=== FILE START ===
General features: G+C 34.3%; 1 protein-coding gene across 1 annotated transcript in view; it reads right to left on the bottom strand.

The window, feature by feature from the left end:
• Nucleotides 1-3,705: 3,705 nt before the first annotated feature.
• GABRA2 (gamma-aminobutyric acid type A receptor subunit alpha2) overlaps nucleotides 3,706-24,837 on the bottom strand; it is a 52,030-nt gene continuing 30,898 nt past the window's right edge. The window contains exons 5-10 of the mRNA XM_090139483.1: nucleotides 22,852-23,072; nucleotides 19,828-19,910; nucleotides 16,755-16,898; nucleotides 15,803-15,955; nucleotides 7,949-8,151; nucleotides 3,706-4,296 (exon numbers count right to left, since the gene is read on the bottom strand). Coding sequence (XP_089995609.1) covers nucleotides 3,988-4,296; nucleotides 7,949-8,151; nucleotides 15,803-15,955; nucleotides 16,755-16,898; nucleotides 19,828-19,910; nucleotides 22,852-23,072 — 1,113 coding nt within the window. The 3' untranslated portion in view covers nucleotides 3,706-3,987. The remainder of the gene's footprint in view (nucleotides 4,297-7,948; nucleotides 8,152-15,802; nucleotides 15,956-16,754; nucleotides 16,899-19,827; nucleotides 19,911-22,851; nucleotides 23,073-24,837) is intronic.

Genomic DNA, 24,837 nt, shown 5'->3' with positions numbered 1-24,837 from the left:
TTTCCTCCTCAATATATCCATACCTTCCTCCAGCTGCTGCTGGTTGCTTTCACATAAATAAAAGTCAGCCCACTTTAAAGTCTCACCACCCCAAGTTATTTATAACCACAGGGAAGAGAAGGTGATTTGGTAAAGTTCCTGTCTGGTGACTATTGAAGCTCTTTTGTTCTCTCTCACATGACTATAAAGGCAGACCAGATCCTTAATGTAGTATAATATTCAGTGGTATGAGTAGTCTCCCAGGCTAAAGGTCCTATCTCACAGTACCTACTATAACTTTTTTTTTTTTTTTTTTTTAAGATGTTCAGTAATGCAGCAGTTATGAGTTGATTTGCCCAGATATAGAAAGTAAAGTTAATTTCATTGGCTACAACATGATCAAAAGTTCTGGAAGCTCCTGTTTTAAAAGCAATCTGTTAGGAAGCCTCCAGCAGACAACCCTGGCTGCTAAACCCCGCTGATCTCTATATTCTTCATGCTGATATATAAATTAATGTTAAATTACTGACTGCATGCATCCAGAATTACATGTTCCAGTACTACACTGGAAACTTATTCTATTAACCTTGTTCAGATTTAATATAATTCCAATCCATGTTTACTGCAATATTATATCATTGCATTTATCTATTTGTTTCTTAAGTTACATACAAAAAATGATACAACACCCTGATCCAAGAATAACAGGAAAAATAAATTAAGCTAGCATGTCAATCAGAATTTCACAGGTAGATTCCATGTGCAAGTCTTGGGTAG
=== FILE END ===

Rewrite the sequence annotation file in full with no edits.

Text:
General features: G+C 34.3%; 1 protein-coding gene across 1 annotated transcript in view; it reads right to left on the bottom strand.

The window, feature by feature from the left end:
• Nucleotides 1-3,705: 3,705 nt before the first annotated feature.
• GABRA2 (gamma-aminobutyric acid type A receptor subunit alpha2) overlaps nucleotides 3,706-24,837 on the bottom strand; it is a 52,030-nt gene continuing 30,898 nt past the window's right edge. The window contains exons 5-10 of the mRNA XM_090139483.1: nucleotides 22,852-23,072; nucleotides 19,828-19,910; nucleotides 16,755-16,898; nucleotides 15,803-15,955; nucleotides 7,949-8,151; nucleotides 3,706-4,296 (exon numbers count right to left, since the gene is read on the bottom strand). Coding sequence (XP_089995609.1) covers nucleotides 3,988-4,296; nucleotides 7,949-8,151; nucleotides 15,803-15,955; nucleotides 16,755-16,898; nucleotides 19,828-19,910; nucleotides 22,852-23,072 — 1,113 coding nt within the window. The 3' untranslated portion in view covers nucleotides 3,706-3,987. The remainder of the gene's footprint in view (nucleotides 4,297-7,948; nucleotides 8,152-15,802; nucleotides 15,956-16,754; nucleotides 16,899-19,827; nucleotides 19,911-22,851; nucleotides 23,073-24,837) is intronic.

Genomic DNA, 24,837 nt, shown 5'->3' with positions numbered 1-24,837 from the left:
TTTCCTCCTCAATATATCCATACCTTCCTCCAGCTGCTGCTGGTTGCTTTCACATAAATAAAAGTCAGCCCACTTTAAAGTCTCACCACCCCAAGTTATTTATAACCACAGGGAAGAGAAGGTGATTTGGTAAAGTTCCTGTCTGGTGACTATTGAAGCTCTTTTGTTCTCTCTCACATGACTATAAAGGCAGACCAGATCCTTAATGTAGTATAATATTCAGTGGTATGAGTAGTCTCCCAGGCTAAAGGTCCTATCTCACAGTACCTACTATAACTTTTTTTTTTTTTTTTTTTTAAGATGTTCAGTAATGCAGCAGTTATGAGTTGATTTGCCCAGATATAGAAAGTAAAGTTAATTTCATTGGCTACAACATGATCAAAAGTTCTGGAAGCTCCTGTTTTAAAAGCAATCTGTTAGGAAGCCTCCAGCAGACAACCCTGGCTGCTAAACCCCGCTGATCTCTATATTCTTCATGCTGATATATAAATTAATGTTAAATTACTGACTGCATGCATCCAGAATTACATGTTCCAGTACTACACTGGAAACTTATTCTATTAACCTTGTTCAGATTTAATATAATTCCAATCCATGTTTACTGCAATATTATATCATTGCATTTATCTATTTGTTTCTTAAGTTACATACAAAAAATGATACAACACCCTGATCCAAGAATAACAGGAAAAATAAATTAAGCTAGCATGTCAATCAGAATTTCACAGGTAGATTCCATGTGCAAGTCTTGGGTAG